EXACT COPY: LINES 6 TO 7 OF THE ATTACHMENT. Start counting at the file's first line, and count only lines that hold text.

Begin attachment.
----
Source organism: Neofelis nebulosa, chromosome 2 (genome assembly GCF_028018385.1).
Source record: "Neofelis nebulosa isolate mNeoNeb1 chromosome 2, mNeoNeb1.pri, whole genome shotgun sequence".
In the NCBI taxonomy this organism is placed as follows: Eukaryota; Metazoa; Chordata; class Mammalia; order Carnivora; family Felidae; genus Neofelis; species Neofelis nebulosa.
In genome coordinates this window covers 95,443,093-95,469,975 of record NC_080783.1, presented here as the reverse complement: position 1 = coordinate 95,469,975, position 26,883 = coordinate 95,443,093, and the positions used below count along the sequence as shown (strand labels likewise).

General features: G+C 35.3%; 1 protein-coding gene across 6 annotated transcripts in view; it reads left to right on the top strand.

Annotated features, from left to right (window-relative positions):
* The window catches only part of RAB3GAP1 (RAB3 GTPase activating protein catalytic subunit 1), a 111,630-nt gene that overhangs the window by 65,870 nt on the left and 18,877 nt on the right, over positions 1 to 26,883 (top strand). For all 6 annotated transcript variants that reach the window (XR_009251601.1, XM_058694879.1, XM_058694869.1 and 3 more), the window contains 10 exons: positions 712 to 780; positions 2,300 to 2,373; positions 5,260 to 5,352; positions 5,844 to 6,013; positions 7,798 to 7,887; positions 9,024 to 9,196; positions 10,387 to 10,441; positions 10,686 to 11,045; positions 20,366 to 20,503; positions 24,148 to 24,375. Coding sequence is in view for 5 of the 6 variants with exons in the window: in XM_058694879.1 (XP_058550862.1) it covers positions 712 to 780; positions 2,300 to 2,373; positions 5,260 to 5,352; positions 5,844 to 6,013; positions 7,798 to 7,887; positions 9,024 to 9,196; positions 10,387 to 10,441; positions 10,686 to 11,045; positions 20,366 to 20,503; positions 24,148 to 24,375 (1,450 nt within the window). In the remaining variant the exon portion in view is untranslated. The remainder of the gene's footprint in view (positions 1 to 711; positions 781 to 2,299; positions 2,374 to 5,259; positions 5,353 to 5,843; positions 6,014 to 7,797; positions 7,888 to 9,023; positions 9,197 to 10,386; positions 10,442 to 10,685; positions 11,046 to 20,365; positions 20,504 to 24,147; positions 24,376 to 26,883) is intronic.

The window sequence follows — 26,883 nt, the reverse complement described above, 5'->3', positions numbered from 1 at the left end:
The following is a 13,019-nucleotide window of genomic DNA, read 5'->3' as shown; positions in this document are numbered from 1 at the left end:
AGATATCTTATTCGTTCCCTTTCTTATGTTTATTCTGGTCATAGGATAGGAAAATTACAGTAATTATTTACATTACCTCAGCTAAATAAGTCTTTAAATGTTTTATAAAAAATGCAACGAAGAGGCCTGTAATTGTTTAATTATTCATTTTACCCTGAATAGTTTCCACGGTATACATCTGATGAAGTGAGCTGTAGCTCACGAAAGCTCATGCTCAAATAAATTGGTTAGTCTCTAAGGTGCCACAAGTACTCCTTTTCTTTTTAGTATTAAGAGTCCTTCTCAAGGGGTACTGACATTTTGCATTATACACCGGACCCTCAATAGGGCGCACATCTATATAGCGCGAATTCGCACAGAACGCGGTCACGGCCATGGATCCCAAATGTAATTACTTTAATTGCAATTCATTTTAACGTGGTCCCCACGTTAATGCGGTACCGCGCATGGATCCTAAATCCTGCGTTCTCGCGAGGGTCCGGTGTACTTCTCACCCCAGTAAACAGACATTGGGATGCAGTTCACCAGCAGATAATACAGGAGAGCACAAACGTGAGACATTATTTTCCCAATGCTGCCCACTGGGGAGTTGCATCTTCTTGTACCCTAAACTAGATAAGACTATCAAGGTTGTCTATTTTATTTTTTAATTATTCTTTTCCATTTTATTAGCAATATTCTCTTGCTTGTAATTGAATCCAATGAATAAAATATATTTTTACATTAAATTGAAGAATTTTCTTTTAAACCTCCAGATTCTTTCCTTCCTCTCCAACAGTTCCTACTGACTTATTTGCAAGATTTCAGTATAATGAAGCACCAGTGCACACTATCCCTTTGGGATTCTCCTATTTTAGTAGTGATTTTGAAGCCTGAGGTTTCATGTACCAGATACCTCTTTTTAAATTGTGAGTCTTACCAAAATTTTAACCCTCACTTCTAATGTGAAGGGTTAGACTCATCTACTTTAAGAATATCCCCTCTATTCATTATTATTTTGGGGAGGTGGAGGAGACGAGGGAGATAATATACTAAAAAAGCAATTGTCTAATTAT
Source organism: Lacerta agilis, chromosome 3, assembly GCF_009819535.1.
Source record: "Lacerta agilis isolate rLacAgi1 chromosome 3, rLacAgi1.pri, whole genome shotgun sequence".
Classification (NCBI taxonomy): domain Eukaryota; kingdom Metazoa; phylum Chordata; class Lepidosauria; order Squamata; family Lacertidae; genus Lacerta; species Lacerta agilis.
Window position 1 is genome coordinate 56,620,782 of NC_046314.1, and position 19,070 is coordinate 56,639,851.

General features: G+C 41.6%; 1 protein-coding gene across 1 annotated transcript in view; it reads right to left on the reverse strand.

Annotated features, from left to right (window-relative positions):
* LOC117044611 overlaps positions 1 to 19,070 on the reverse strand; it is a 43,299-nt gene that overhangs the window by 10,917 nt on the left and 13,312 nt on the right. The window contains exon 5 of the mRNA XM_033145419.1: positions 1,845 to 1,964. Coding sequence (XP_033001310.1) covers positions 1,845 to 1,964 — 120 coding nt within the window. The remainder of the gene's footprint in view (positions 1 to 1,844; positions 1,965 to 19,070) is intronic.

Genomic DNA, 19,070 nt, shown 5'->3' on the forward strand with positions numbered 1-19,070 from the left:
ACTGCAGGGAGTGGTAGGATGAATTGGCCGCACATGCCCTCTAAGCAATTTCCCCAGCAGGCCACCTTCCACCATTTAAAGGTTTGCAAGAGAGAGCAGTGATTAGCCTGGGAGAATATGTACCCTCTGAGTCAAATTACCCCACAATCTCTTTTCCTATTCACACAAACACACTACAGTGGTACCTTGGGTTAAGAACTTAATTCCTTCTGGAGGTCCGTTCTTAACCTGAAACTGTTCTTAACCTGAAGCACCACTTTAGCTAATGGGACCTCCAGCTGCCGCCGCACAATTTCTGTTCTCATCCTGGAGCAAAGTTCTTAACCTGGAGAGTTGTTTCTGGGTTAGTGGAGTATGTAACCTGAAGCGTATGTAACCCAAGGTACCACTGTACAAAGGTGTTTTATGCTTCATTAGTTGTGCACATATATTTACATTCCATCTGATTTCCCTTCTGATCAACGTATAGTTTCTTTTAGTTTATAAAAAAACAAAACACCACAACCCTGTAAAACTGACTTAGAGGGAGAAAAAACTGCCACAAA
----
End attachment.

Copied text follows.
Annotated features, from left to right (window-relative positions):
* The window catches only part of RAB3GAP1 (RAB3 GTPase activating protein catalytic subunit 1), a 111,630-nt gene that overhangs the window by 65,870 nt on the left and 18,877 nt on the right, over positions 1 to 26,883 (top strand). For all 6 annotated transcript variants that reach the window (XR_009251601.1, XM_058694879.1, XM_058694869.1 and 3 more), the window contains 10 exons: positions 712 to 780; positions 2,300 to 2,373; positions 5,260 to 5,352; positions 5,844 to 6,013; positions 7,798 to 7,887; positions 9,024 to 9,196; positions 10,387 to 10,441; positions 10,686 to 11,045; positions 20,366 to 20,503; positions 24,148 to 24,375. Coding sequence is in view for 5 of the 6 variants with exons in the window: in XM_058694879.1 (XP_058550862.1) it covers positions 712 to 780; positions 2,300 to 2,373; positions 5,260 to 5,352; positions 5,844 to 6,013; positions 7,798 to 7,887; positions 9,024 to 9,196; positions 10,387 to 10,441; positions 10,686 to 11,045; positions 20,366 to 20,503; positions 24,148 to 24,375 (1,450 nt within the window). In the remaining variant the exon portion in view is untranslated. The remainder of the gene's footprint in view (positions 1 to 711; positions 781 to 2,299; positions 2,374 to 5,259; positions 5,353 to 5,843; positions 6,014 to 7,797; positions 7,888 to 9,023; positions 9,197 to 10,386; positions 10,442 to 10,685; positions 11,046 to 20,365; positions 20,504 to 24,147; positions 24,376 to 26,883) is intronic.